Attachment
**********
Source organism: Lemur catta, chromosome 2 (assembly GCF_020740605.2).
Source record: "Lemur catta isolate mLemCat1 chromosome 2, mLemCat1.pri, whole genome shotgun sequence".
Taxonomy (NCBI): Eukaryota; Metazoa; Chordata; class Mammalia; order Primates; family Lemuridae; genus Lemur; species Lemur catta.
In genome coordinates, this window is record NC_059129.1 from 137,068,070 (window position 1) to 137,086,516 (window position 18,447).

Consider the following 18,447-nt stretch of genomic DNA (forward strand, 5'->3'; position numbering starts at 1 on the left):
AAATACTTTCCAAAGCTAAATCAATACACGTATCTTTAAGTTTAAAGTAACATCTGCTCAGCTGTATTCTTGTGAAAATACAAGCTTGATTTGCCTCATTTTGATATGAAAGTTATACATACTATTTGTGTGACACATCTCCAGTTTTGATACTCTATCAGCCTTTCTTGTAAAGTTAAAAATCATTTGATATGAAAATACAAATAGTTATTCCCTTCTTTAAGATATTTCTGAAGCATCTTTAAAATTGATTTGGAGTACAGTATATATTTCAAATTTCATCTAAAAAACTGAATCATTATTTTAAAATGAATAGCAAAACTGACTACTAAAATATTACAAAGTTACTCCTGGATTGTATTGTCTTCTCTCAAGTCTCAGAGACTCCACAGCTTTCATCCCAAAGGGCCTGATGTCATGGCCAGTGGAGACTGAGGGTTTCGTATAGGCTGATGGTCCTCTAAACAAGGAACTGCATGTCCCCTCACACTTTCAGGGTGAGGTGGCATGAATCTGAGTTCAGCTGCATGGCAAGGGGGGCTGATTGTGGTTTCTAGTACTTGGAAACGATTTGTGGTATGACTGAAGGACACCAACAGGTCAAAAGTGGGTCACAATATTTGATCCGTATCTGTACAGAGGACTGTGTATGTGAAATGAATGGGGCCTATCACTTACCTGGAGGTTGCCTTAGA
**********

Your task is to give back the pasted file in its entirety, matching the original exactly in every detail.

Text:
Source organism: Lemur catta, chromosome 2 (assembly GCF_020740605.2).
Source record: "Lemur catta isolate mLemCat1 chromosome 2, mLemCat1.pri, whole genome shotgun sequence".
Taxonomy (NCBI): Eukaryota; Metazoa; Chordata; class Mammalia; order Primates; family Lemuridae; genus Lemur; species Lemur catta.
In genome coordinates, this window is record NC_059129.1 from 137,068,070 (window position 1) to 137,086,516 (window position 18,447).

Consider the following 18,447-nt stretch of genomic DNA (forward strand, 5'->3'; position numbering starts at 1 on the left):
AAATACTTTCCAAAGCTAAATCAATACACGTATCTTTAAGTTTAAAGTAACATCTGCTCAGCTGTATTCTTGTGAAAATACAAGCTTGATTTGCCTCATTTTGATATGAAAGTTATACATACTATTTGTGTGACACATCTCCAGTTTTGATACTCTATCAGCCTTTCTTGTAAAGTTAAAAATCATTTGATATGAAAATACAAATAGTTATTCCCTTCTTTAAGATATTTCTGAAGCATCTTTAAAATTGATTTGGAGTACAGTATATATTTCAAATTTCATCTAAAAAACTGAATCATTATTTTAAAATGAATAGCAAAACTGACTACTAAAATATTACAAAGTTACTCCTGGATTGTATTGTCTTCTCTCAAGTCTCAGAGACTCCACAGCTTTCATCCCAAAGGGCCTGATGTCATGGCCAGTGGAGACTGAGGGTTTCGTATAGGCTGATGGTCCTCTAAACAAGGAACTGCATGTCCCCTCACACTTTCAGGGTGAGGTGGCATGAATCTGAGTTCAGCTGCATGGCAAGGGGGGCTGATTGTGGTTTCTAGTACTTGGAAACGATTTGTGGTATGACTGAAGGACACCAACAGGTCAAAAGTGGGTCACAATATTTGATCCGTATCTGTACAGAGGACTGTGTATGTGAAATGAATGGGGCCTATCACTTACCTGGAGGTTGCCTTAGA